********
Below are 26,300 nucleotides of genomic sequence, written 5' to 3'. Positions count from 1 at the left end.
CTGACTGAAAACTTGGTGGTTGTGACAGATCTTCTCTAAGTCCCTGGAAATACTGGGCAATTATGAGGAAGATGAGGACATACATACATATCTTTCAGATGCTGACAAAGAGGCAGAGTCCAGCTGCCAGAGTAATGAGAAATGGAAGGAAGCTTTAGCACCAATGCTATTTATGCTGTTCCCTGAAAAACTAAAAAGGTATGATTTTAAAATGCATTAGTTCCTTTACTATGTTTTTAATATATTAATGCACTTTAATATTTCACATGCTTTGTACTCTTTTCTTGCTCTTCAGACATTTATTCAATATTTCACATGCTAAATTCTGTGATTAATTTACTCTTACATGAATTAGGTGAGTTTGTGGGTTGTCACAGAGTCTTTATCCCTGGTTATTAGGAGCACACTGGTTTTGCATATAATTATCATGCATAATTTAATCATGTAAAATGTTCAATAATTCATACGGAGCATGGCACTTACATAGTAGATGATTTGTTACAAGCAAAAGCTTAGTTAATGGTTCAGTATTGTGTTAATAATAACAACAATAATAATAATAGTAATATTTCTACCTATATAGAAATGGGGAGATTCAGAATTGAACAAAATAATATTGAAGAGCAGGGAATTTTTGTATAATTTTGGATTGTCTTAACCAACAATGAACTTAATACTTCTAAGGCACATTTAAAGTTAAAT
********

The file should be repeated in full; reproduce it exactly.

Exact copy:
Below are 26,300 nucleotides of genomic sequence, written 5' to 3'. Positions count from 1 at the left end.
CTGACTGAAAACTTGGTGGTTGTGACAGATCTTCTCTAAGTCCCTGGAAATACTGGGCAATTATGAGGAAGATGAGGACATACATACATATCTTTCAGATGCTGACAAAGAGGCAGAGTCCAGCTGCCAGAGTAATGAGAAATGGAAGGAAGCTTTAGCACCAATGCTATTTATGCTGTTCCCTGAAAAACTAAAAAGGTATGATTTTAAAATGCATTAGTTCCTTTACTATGTTTTTAATATATTAATGCACTTTAATATTTCACATGCTTTGTACTCTTTTCTTGCTCTTCAGACATTTATTCAATATTTCACATGCTAAATTCTGTGATTAATTTACTCTTACATGAATTAGGTGAGTTTGTGGGTTGTCACAGAGTCTTTATCCCTGGTTATTAGGAGCACACTGGTTTTGCATATAATTATCATGCATAATTTAATCATGTAAAATGTTCAATAATTCATACGGAGCATGGCACTTACATAGTAGATGATTTGTTACAAGCAAAAGCTTAGTTAATGGTTCAGTATTGTGTTAATAATAACAACAATAATAATAATAGTAATATTTCTACCTATATAGAAATGGGGAGATTCAGAATTGAACAAAATAATATTGAAGAGCAGGGAATTTTTGTATAATTTTGGATTGTCTTAACCAACAATGAACTTAATACTTCTAAGGCACATTTAAAGTTAAAT